Along with summer heat and barbecues, people across America gather to celebrate a myriad of patriotic and local events.

Friday, June 14, was Flag Day and, of course, the big one, Independence Day is just around the corner. Each year we remember that on July 4, 1776, when representatives from the 13 states bravely declared independence from England with the signing of the Declaration of Independence.

Today, in towns and cities across America, spectators line the streets to show their allegiance as the annual parade goes by. There are always floats, prancing horses, clowns, school bands and uniformed veterans who proudly march or ride. The American flag waves proudly; the Star Spangled Banner plays loudly, and everyone feels pride. However, there is an established protocol of patriotic conduct that is not always observed.

Except those in uniform, as our anthem is played and we recite the Pledge of Allegiance, every American is to place their right hand across their heart. Men are to remove their hats with their right hand and place it on their left shoulder with their hand flat just below. Those in uniform salute from the first note to the last note of our anthem and silently stand with the military salute, facing the flag while the Pledge is recited.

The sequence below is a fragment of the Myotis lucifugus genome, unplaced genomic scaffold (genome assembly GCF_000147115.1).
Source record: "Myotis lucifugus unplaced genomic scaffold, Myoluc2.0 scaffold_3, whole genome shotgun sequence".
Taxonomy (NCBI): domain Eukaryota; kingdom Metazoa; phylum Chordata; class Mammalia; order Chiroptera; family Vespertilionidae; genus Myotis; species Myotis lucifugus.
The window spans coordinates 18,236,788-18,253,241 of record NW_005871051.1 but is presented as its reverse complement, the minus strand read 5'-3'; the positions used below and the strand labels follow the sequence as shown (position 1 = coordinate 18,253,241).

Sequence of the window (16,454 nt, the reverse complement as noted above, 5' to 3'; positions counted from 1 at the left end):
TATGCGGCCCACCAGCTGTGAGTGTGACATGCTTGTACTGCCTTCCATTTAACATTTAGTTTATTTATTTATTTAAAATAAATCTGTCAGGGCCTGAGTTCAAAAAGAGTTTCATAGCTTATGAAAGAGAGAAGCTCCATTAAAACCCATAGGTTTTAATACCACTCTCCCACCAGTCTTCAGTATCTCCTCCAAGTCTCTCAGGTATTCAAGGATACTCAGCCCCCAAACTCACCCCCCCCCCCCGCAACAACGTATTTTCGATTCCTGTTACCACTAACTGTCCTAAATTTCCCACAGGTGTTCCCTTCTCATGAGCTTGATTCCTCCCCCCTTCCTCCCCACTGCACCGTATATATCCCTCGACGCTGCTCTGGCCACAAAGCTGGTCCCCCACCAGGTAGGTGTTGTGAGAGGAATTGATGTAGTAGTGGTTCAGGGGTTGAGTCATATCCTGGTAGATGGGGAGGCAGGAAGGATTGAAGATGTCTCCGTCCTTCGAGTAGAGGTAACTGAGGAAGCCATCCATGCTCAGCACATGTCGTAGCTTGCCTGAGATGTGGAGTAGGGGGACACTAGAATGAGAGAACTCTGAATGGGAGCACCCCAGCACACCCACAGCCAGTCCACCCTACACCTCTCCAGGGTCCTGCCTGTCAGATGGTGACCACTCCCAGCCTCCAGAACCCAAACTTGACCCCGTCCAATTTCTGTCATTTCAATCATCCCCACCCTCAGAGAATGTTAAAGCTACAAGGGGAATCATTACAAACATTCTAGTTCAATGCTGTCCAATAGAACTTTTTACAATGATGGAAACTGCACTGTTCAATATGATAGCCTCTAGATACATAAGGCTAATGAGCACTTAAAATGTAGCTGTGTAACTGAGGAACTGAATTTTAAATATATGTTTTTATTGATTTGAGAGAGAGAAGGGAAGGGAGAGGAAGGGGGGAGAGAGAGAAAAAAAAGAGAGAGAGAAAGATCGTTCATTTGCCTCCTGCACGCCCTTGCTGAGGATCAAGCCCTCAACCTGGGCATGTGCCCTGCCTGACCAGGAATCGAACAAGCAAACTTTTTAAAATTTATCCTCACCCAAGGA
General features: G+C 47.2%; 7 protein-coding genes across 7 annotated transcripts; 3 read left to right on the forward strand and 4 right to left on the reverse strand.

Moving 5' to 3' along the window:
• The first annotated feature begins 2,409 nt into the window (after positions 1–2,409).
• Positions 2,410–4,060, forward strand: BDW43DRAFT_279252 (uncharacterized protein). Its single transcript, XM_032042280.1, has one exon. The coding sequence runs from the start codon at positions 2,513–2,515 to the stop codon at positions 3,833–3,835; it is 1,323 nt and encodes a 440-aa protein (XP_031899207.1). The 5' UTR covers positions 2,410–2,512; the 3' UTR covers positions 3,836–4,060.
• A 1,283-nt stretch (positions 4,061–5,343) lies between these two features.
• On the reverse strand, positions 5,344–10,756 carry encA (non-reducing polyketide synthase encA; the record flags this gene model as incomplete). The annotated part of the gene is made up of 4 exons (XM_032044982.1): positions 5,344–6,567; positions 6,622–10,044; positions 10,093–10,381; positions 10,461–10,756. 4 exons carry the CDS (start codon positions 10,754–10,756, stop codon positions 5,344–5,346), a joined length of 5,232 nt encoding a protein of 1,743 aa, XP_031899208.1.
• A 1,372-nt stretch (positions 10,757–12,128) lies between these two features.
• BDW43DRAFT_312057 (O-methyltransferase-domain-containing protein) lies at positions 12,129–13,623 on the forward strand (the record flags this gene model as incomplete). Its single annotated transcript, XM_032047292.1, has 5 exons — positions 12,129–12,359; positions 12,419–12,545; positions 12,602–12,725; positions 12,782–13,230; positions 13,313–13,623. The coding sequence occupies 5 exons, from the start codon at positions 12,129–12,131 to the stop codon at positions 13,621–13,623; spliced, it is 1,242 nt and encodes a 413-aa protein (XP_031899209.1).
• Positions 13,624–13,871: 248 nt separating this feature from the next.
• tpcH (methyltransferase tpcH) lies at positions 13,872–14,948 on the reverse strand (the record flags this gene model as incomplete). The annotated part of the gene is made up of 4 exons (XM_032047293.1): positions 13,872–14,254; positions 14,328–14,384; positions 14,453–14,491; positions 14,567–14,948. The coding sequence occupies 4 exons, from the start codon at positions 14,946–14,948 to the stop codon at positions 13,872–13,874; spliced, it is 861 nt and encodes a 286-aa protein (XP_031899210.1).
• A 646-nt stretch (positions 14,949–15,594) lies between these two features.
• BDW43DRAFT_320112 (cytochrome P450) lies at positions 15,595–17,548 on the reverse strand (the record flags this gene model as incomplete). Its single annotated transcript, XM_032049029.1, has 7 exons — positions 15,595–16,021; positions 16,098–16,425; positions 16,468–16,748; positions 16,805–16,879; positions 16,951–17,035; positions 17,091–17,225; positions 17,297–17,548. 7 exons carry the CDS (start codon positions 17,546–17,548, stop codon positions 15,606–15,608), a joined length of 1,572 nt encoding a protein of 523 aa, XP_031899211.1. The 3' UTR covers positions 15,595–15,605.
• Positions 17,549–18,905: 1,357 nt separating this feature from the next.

When flying or displaying the American flag, the union (50 white stars on a blue background) must be on top, never upside down. When outside on a pole or holder, it is to be raised at sunrise (or soon after) and lowered at (or before) sunset unless it is illuminated. When taking the flag down, care must be taken not to allow our flag to touch the ground, and put away folded. When our flag becomes tattered, it should be ceremoniously burned. A flag can be as small as a lapel pin, paper on a toothpick or as large as the one flown over our capitol.

These and other rules on displaying our flag can be found in a free brochure from the Disabled American Veterans called “How to Honor and Display the American Flag” or viewed online.

Janet Lynn Rubert

Nezperce

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